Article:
Similar to AN, patients with bulimia nervosa are at risk for abnormal heart rhythms but also seem to be at increased risk for long-term cardiac complications such as ischemic heart disease, thereby increasing the risk for heart attacks, and atherosclerosis, or the build up of fats and cholesterol in the arterial walls. Both of these diseases are associated with increased mortality. 


Patients who engage in purging, whether they have bulimia nervosa or the binge-purge subtype of anorexia nervosa, are likely to have electrolyte abnormalities. Hypokalemia is one of the most severe complications for patients, as it can lead to various cardiac complications, including cardiac arrhythmias (irregular heartbeat), conduction disturbances and muscle weakness. Hypomagnesemia is also likely to develop, especially in those who misuse diuretics or alcohol, and can work synergistically with hypokalemia to increase the risk for cardiac conduction abnormalities.

Emetine Toxicity

While patients can use their fingers to induce vomiting, some individuals with bulimia have historically induced vomiting by using medications. To induce vomiting, patients who use ipecac, an anti-parasitic and rapid-acting emetic, may experience cardiac complications due to chronic ingestion of ipecac's active ingredient, emetine. Emetine has a long half-life and can accumulate in the body over time, causing irreversible damage to cardiac myocytes, leading to severe congestive heart failure, ventricular arrhythmias or even death.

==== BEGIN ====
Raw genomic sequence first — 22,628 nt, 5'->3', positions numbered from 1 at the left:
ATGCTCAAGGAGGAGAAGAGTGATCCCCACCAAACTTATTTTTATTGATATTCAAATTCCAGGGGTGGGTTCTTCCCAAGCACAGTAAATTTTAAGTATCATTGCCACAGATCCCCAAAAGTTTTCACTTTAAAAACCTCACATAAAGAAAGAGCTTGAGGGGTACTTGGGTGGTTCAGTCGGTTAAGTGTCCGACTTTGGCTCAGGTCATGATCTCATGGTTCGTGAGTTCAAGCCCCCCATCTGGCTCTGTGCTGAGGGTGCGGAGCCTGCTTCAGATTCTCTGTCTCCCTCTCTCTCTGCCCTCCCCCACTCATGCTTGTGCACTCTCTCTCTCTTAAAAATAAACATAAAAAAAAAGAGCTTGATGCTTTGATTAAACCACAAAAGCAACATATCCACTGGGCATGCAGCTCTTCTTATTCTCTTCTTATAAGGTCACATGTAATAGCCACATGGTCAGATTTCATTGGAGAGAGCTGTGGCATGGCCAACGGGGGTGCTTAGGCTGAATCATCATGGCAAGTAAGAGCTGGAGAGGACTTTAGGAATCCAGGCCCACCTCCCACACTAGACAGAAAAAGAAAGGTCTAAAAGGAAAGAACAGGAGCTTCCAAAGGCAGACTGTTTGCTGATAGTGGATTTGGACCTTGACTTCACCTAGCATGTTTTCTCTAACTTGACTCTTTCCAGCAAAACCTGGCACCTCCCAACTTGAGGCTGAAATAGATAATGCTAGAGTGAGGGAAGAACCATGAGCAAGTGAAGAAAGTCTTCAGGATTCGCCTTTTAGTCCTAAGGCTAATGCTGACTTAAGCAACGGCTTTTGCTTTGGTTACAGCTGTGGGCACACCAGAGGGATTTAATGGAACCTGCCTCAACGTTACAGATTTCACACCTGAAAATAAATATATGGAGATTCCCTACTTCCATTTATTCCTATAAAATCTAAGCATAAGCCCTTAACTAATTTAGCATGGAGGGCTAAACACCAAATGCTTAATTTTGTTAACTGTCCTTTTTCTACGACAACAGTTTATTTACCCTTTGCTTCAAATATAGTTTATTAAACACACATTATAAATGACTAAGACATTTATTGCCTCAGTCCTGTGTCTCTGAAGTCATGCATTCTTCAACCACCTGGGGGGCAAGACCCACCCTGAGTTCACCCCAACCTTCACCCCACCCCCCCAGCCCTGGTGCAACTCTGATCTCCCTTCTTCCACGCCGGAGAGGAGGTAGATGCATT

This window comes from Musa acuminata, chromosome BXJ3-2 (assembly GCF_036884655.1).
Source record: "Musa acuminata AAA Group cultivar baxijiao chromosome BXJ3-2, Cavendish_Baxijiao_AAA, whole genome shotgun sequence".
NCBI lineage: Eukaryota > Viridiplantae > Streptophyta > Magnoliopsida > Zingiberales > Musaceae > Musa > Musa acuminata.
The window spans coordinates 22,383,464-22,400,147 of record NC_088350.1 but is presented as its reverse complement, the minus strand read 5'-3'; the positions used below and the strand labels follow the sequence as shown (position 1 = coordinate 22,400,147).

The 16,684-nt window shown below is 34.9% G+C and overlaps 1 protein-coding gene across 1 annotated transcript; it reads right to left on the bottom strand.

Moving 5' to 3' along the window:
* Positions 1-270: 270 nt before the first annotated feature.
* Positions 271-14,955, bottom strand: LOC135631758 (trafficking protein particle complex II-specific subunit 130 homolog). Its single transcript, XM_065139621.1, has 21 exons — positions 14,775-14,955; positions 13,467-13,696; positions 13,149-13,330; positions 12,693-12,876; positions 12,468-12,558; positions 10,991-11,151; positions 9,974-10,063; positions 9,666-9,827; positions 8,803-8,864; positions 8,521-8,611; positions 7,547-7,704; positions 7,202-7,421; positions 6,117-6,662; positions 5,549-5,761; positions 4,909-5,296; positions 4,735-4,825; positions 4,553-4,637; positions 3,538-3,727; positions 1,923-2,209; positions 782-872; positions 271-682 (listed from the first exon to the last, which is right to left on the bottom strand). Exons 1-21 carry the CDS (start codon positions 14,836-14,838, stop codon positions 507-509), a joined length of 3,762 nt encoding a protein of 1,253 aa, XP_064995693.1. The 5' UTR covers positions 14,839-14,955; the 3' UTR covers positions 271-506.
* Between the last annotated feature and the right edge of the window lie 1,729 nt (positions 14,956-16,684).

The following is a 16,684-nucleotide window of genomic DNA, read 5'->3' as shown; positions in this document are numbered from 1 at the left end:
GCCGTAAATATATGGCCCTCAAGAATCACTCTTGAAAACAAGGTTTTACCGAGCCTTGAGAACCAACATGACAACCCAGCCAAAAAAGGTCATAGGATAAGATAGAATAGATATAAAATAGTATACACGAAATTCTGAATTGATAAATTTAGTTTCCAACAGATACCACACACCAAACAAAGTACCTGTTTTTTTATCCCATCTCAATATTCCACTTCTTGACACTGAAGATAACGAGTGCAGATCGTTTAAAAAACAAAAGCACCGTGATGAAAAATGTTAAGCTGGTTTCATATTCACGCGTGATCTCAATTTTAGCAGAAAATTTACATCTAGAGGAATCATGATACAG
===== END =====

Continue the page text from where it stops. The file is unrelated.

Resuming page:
Avoidant Restrictive Food Intake Disorder (ARFID) Cardiac Complications

ARFID is a feeding disturbance characterized by a persistent failure to meet appropriate nutritional or energy needs. Unlike other eating disorders, those with ARFID have no preoccupation with weight or shape. While empirical data on ARFID complications is still budding, malnutrition associated with ARFID may cause similar complications as other eating disorders, like bradycardia.

Atypical Anorexia Nervosa (A-AN) Cardiac Complications

A-AN mirrors anorexia nervosa, but those suffering from it are at a normal or above normal weight. Despite the idea that complications only occur at very low weights, those with A-AN suffer from many of the same complications their underweight counterparts do, including hypotension and bradycardia, although research has heretofore only been completed in adolescents regarding cardiac complications.